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21 minutes ago, dmc said:

But why doesn't Marney have any money, why is it  on Charlotte to provide it, he made the offer?

Marney just started whoring himself out. He hasn't had time to build up savings. If Charlotte had a similar arrangement to the one that was offered Lucy, she should have been making a good bit of money. I'm assuming her expenses were paid for, plus she would have the jewelry George had given her as gifts (we've only seen a ring, but there must be more?). I'm not sure how old Charlotte is supposed to be or how long she's been with George, but it doesn't seem unreasonable for her to have a couple hundred pounds or so stashed away (or for Marney to *think* she might have that much). Of course, we do know she has a gambling problem so maybe she never saved any money always assuming there would be more? 

I actually really liked the love scene between them where Charlotte said she didn't know how to be real and he said there was no money in the room. I do think he cares for her, I just don't think he's very smart or a good planner. Running away to America is kind of a pipe dream with no resources, but I'm sure lots of folks did it anyway. 

Speaking of jewelry, I feel like the rings Nancy took from George are eventually going to play a bigger part in either getting caught or shifting the blame onto someone else. 

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6 minutes ago, JennyExiled said:

I actually really liked the love scene between them where Charlotte said she didn't know how to be real and he said there was no money in the room.

I also noticed that (I think) this is the first time we've seen people have sex and actually be naked. Kind of makes it more personal :)

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47 minutes ago, JennyExiled said:

Marney just started whoring himself out. He hasn't had time to build up savings. If Charlotte had a similar arrangement to the one that was offered Lucy, she should have been making a good bit of money. I'm assuming her expenses were paid for, plus she would have the jewelry George had given her as gifts (we've only seen a ring, but there must be more?). I'm not sure how old Charlotte is supposed to be or how long she's been with George, but it doesn't seem unreasonable for her to have a couple hundred pounds or so stashed away (or for Marney to *think* she might have that much). Of course, we do know she has a gambling problem so maybe she never saved any money always assuming there would be more?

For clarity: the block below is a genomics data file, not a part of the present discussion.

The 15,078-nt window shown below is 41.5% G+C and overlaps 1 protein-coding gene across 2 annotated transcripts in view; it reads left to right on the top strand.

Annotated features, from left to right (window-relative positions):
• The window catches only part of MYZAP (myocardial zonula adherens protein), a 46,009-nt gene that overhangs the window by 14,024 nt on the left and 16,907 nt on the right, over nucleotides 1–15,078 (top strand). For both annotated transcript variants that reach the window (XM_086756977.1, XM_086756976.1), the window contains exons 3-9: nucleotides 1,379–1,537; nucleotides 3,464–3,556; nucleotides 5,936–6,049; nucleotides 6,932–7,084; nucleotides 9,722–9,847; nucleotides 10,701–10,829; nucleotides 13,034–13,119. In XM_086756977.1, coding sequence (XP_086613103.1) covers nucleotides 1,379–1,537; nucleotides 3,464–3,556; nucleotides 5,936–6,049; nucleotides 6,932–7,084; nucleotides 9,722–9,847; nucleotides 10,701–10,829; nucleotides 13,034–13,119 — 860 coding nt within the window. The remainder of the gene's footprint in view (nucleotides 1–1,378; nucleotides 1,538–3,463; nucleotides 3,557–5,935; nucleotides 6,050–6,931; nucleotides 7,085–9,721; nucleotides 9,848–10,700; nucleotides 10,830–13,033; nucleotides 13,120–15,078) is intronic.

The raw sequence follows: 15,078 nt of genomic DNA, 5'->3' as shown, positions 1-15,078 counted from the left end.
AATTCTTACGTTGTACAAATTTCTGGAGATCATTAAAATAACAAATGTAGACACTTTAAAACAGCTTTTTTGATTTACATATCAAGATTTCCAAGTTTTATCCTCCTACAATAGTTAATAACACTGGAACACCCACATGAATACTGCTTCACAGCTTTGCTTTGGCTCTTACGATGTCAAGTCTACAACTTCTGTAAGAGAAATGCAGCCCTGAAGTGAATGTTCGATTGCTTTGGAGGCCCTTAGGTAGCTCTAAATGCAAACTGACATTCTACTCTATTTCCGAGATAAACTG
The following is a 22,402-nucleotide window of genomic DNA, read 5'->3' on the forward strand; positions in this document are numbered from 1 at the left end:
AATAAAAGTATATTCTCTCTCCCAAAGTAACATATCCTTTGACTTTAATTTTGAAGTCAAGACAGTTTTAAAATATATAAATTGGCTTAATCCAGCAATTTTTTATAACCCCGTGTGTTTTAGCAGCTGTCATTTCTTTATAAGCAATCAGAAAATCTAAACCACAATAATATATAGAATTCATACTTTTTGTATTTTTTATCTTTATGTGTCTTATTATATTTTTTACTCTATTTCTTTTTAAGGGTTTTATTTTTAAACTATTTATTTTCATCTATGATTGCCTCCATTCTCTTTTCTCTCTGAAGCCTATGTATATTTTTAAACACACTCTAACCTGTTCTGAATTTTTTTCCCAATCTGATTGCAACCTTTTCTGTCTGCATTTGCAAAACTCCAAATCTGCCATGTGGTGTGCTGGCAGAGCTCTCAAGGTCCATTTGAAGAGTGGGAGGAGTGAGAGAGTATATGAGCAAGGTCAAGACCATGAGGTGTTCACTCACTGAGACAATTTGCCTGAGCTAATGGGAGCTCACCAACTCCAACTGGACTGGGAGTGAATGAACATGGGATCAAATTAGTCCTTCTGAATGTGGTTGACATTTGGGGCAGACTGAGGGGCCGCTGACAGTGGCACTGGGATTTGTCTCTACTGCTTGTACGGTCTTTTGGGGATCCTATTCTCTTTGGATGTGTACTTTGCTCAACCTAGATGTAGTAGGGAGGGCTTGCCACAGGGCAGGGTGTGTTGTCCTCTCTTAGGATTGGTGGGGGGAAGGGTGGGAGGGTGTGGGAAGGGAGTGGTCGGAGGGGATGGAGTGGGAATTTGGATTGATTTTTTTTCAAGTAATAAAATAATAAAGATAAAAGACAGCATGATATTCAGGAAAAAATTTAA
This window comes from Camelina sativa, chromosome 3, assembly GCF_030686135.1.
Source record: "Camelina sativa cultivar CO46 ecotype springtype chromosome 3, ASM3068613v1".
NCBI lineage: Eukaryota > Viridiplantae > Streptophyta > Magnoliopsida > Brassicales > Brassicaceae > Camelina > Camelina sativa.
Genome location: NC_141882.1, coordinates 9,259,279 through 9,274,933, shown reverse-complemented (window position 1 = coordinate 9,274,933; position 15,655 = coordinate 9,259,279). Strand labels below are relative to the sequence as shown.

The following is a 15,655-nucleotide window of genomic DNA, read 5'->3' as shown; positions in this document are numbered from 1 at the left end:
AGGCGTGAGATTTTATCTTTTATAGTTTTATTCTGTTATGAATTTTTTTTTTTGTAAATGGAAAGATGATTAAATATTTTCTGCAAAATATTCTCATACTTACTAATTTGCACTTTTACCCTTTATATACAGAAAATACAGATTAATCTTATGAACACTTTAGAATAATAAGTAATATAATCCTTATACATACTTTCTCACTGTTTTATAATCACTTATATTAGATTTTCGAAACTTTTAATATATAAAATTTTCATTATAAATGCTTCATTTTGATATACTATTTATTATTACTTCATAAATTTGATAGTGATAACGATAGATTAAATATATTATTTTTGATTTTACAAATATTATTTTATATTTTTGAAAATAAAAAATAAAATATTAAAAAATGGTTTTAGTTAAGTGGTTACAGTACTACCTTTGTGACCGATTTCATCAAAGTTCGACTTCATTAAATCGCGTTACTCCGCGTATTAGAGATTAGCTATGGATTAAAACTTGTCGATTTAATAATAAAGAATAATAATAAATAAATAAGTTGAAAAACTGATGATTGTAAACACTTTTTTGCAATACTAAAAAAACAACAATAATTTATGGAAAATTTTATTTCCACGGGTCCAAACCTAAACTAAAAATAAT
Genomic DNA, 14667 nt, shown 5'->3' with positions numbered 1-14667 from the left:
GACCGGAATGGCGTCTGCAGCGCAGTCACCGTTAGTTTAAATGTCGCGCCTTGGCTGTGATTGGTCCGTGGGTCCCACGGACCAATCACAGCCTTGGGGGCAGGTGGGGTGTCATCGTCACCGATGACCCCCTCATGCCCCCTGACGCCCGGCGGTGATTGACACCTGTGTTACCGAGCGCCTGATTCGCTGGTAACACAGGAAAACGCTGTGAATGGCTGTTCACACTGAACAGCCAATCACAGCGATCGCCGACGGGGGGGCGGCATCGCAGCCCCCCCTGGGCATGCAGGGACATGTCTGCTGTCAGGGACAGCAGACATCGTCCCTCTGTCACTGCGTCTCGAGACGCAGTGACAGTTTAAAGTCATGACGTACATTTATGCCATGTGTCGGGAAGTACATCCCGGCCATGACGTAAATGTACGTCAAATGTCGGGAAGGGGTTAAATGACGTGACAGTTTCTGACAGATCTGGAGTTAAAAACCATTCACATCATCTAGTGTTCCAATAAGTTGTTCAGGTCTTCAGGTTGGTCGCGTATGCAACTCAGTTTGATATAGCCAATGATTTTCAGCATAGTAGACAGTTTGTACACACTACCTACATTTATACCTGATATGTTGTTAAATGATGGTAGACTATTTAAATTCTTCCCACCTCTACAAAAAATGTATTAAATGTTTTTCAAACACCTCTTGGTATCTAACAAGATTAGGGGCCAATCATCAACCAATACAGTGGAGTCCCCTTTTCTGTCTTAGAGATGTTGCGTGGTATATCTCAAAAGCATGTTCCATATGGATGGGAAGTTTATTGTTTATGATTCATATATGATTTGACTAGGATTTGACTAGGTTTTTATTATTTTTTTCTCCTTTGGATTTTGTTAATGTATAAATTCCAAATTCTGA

I actually really liked the love scene between them where Charlotte said she didn't know how to be real and he said there was no money in the room. I do think he cares for her, I just don't think he's very smart or a good planner. Running away to America is kind of a pipe dream with no resources, but I'm sure lots of folks did it anyway. 

Speaking of jewelry, I feel like the rings Nancy took from George are eventually going to play a bigger part in either getting caught or shifting the blame onto someone else. 

But then that bears in mind the question did he only ask her to go because she could finance the trip.  What was he planning on doing if she didn't go with him

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Hasn't one of the recurring things in Charlotte's storyline with George been that she continually expected him to cover her gambling debts?  Haxby was definitely concerned enough that she was helping him squander the fortune he married Lady Caroline for to sic Caroline on Charlotte.  A woman could do very well for herself as a courtesan if she was smart with her money but I've never really gotten the sense that Charlotte had ever made any effort to be financially responsible, probably because she assumed George would continue to be an open purse.  And if not, she'd find herself another keeper.  Her scenes last episode hitting on George's friend suggested that that was the first time she'd ever really considered that maybe it wouldn't be so easy to replace him or that she had an approaching shelf life.  So I'm not really surprised she's managed to accumulate nothing.

It's seemed obvious since the beginning that Marney could see how dissatisfied with her life Charlotte is.  He clearly likes her, so that may be all there is to it.   At this point, I don't know.  Yes, he is the one pitching the idea of running off to the Colonies together so it does seem like he should have some plan or some bit of cash for the fare or something together.  People did immigrate with nothing but the clothes on their backs but they often had to work it off in indentured servitude or as Marney himself said, Charlotte could very easily end up selling herself on the streets there.  They both could and then how are they really any better off than they are now where at least they're not completely alone?  Other than possibly been caught up in any investigation for George's murder, that is.

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32 minutes ago, dmc said:

What was he planning on doing if she didn't go with him

Ooo - GREAT point! I hadn't thought about it that way, but it makes total sense. Maybe he was looking to use Charlotte for her money (that he assumed she had and doesn't) all along. Hmm...